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Sin Attacks

Should Pennsylvanians be ignorant of slots?

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With the state Senate poised to vote on a bill expanding gambling as early as this week, the smart money says there will soon be slot machines at Pennsylvania racetracks. Gov. Ed Rendell favors the expansion, after all, and most of the debate on the issue in Harrisburg seems to be not whether to expand gambling, but by how much.

At a May 28 meeting at South Side Presbyterian Church sponsored by vocal anti-gambling group NO DICE, however, some 60 people gathered in the hopes of bucking the odds. Presided over by South Side Presbyterian minister Kathy Hamilton-Vargo, the meeting had some of the feeling of a tent revival. Gambling opponents contend that the tax revenues the state will reap from gambling are more than offset by its moral and social costs. Hamilton-Vargo called gambling a "sick corruption" and noted that while economic times were tough, "We can make it through tough times if we follow the ways of the Lord."

"Norm," a member of Gambler's Anonymous (who, like most members of such recovery groups, did not give his last name), told the group that he'd seen the costs of gambling first-hand. While the group takes no position on gambling expansion per se, Norm did note that wherever gambling is expanded "the attendance of Gambler's Anonymous mushrooms. & Where there [are] more forms of gambling available, we get more people people & who never had a problem before."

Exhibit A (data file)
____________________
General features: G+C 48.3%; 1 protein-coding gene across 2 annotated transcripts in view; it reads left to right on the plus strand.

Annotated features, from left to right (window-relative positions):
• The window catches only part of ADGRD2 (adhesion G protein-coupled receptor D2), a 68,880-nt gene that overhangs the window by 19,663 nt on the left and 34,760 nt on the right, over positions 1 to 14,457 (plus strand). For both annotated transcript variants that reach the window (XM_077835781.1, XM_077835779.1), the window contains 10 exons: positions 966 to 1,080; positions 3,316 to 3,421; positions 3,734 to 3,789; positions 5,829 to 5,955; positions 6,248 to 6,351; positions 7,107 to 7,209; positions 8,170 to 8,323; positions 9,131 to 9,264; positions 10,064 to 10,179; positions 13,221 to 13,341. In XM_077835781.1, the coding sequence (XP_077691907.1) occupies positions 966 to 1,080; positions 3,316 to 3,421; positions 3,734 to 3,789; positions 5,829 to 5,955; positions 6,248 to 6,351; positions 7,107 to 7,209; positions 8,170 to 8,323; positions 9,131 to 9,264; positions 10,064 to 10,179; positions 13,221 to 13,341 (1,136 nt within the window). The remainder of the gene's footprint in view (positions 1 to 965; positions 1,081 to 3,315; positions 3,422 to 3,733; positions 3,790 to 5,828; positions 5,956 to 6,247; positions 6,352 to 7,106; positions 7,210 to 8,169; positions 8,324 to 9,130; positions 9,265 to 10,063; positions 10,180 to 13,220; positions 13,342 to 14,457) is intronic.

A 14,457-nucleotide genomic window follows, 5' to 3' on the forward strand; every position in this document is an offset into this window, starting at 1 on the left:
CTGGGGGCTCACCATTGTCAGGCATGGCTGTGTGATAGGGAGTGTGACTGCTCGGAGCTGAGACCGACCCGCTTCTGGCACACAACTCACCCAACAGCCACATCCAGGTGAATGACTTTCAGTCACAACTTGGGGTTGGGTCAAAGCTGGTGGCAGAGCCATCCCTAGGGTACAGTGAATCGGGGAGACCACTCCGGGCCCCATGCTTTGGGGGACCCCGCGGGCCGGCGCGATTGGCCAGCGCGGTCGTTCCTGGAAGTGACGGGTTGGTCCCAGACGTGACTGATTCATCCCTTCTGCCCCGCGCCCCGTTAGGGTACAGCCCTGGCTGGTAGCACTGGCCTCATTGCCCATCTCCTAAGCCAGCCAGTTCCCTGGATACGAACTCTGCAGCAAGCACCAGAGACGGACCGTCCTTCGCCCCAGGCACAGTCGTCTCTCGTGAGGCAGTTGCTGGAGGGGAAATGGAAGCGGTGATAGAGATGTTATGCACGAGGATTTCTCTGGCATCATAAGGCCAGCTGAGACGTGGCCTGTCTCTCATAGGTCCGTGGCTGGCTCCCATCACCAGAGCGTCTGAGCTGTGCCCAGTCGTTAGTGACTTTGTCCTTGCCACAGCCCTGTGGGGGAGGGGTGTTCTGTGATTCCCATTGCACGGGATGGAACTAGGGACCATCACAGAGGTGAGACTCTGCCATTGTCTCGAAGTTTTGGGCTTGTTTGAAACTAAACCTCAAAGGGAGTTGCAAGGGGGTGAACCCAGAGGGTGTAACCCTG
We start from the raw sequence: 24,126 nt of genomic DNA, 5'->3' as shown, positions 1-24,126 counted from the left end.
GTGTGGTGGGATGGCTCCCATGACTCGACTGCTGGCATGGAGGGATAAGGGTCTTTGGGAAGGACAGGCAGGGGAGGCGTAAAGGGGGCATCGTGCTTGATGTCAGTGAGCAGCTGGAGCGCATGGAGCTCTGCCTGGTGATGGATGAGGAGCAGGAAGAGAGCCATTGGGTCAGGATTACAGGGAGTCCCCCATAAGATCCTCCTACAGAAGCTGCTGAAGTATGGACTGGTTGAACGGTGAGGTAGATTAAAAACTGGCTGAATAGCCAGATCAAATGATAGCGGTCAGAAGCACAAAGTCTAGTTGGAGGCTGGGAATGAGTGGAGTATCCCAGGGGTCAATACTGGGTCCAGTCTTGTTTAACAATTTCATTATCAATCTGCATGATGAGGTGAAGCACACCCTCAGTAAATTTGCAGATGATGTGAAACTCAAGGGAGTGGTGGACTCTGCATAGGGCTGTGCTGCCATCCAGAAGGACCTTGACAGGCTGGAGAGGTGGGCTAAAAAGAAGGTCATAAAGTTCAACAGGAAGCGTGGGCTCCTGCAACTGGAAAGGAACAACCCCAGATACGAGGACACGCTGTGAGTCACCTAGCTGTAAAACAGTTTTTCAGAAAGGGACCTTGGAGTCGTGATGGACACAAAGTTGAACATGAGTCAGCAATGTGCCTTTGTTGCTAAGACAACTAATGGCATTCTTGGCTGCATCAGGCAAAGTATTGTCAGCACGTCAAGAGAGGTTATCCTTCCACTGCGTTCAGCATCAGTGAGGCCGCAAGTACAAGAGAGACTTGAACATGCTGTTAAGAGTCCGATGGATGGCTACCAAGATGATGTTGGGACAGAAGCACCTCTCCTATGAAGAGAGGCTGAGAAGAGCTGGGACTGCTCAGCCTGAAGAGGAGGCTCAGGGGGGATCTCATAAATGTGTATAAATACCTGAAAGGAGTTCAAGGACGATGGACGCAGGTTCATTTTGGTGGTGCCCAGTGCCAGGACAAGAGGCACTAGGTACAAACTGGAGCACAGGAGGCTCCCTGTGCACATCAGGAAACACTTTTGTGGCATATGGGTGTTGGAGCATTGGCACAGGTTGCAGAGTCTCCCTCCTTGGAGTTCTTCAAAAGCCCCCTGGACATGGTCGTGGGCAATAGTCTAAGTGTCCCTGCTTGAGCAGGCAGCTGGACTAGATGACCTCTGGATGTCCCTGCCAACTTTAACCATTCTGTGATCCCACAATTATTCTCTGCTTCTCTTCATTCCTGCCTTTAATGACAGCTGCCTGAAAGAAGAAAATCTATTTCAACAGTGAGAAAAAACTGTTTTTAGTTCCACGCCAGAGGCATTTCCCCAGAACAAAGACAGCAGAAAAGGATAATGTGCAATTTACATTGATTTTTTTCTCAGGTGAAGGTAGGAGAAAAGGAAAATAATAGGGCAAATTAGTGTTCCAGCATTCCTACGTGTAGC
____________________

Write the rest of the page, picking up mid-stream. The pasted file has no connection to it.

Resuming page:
But the real fire and brimstone was preached by Methodist minister Tom Grey, who travels the country opposing gambling as if it were demon rum. "I want to smell the fires that you've lit," he exhorted the assembly. "Any time you see people up against money and muscle, bet on the people." Grey noted that during the most recent push for gambling, in 1994, "The future of Pittsburgh [supposedly] depended on casinos coming in." Given the new construction that's followed since then, however, "Maybe it was a good thing that the casinos didn't come in."

But Grey noted, "If you are here to get some information and see what's going to happen, it's going to happen to you next week." And the dice do seem to be loaded in the gambling industry's favor: The 1990s boom has ended, states are hurting for revenue, and perhaps opponents' spirits are flagging. When Grey asked for people in the crowd of 60 to speak up about whom they'd recruit for the effort, he got precious few hands. Turning to a reporter in the crowd, Grey said, "Write it down: We've got people who just want to get information."

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